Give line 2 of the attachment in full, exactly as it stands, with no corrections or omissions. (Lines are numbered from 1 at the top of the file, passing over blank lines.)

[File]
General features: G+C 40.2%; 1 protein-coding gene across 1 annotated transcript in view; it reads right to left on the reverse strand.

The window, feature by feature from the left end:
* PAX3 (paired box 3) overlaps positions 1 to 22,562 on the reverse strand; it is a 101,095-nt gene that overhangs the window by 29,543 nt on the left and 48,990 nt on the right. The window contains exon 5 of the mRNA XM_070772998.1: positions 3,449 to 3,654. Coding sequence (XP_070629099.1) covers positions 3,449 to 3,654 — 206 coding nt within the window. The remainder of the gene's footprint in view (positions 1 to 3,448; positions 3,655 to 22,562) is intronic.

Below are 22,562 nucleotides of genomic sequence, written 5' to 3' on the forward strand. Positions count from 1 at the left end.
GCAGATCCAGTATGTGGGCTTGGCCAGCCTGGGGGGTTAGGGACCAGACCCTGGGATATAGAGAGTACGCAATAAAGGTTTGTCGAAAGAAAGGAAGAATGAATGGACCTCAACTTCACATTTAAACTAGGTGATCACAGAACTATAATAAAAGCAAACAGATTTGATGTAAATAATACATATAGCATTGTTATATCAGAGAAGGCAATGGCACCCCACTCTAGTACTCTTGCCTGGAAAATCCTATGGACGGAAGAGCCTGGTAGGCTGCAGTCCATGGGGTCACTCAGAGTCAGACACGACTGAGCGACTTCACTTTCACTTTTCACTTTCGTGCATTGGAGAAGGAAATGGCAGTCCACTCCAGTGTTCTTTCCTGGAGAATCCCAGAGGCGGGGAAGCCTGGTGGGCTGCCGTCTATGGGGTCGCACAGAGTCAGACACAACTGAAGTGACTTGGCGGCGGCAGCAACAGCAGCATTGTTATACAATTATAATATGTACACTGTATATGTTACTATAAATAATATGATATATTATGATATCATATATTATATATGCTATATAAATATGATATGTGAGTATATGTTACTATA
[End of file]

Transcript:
The window, feature by feature from the left end: